Port Efficiency and Brazilian Exports: A Quantitative Assessment of the Impact of Turnaround Time
The World Economy, 2018, 41, 2528–2551 (with Sérgio Kannebley Júnior)
DOI Coverage: USP Notícias Abstract +

We study the role of port efficiency on international trade, estimating the impact of vessel turnaround time on Brazilian exports. The main empirical challenge is to control for non-observed local factors that determine trade flows. This paper addresses this challenge by combining detailed data of Brazilian exports with an empirical strategy that allows us to control for various unobserved local determinants of exports. We use a unique database with vessel turnaround time at each port and city-level exports, including information on the Brazilian port used, the destination country, and products. The empirical strategy relies on a difference-gravity equation to explore the variation in port procedures turnaround. This approach controls for unobserved characteristics and determinants common to geographically close cities, exporting the same product to the same destination country. The results suggest that port delays are associated with decreased volumes of exports and decreased product variety. We find that each additional hour of port procedure delay is equivalent to a reduction in relative local exports of 2%. On average, a 10% relative reduction in vessel turnaround time increases the number of exported product categories by 1%. Our findings suggest that delays in port procedures represent costs to Brazilian exporters, affecting both the intensive and extensive margins of trade.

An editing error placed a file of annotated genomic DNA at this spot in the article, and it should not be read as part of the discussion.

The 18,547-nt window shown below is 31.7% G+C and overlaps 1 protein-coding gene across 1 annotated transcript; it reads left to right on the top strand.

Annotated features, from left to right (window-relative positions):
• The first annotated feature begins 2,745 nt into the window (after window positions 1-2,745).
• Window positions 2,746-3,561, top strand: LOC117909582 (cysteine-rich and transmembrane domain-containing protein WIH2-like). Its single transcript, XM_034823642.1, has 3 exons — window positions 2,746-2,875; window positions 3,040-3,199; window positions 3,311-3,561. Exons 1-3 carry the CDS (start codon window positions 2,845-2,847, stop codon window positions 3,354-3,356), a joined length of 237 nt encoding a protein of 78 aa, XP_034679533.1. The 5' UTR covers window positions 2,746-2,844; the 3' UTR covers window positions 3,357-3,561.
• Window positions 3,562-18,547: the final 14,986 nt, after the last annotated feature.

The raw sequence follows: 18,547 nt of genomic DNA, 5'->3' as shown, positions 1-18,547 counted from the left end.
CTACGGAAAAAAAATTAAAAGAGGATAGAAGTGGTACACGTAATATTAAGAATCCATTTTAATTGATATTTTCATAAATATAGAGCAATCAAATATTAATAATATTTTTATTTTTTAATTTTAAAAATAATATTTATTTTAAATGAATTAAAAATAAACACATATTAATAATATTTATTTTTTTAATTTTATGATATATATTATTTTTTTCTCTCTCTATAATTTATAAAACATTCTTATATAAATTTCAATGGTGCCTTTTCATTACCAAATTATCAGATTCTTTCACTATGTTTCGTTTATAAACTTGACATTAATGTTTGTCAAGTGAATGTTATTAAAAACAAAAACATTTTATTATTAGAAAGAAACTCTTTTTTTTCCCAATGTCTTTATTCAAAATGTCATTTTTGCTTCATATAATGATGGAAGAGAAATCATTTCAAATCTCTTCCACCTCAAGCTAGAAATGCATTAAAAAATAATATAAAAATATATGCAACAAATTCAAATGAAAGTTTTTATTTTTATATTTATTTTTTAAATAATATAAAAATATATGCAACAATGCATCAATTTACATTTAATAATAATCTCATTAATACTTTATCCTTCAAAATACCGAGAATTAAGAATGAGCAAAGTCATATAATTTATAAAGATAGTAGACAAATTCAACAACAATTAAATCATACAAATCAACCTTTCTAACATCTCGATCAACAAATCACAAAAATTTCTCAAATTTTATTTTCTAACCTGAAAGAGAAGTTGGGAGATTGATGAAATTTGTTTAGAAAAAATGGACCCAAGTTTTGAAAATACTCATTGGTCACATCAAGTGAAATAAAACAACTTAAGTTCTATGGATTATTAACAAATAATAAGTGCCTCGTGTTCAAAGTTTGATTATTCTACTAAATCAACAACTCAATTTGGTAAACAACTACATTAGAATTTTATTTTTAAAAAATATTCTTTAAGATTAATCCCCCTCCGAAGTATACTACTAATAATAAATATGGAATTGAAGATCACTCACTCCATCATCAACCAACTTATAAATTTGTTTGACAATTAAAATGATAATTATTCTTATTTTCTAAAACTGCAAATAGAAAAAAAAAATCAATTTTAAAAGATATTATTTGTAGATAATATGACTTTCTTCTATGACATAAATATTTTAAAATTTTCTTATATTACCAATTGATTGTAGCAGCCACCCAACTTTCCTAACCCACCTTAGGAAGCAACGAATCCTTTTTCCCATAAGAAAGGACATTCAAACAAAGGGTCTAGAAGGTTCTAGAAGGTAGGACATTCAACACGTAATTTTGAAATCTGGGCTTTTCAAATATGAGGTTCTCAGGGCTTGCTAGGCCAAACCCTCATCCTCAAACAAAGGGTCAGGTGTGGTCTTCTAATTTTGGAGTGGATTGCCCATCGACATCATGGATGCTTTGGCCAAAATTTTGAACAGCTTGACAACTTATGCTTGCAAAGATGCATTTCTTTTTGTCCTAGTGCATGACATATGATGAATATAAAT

Selected Work in Progress

Finding Home When Disaster Strikes: Dust Bowl Migration and Housing in Los Angeles
(with Diogo Baerlocher, and Gustavo Cortes)

Commodity Price Shocks and Credit Markets
(with Flavio Rodrigues, Bernardus Van Doornik, and Cihang Wang)

The Geography of Prosperity
(with Albert Saiz)


Other Publications

Trade Facilitation Indexes: The case of Brazil and its Trade Partners (with Mauricio de Souza and Rosane Faria)
Revista de Economia & Relações Internacionais, v. 10, p. 124-141, January 2012.
Publication (in Portuguese)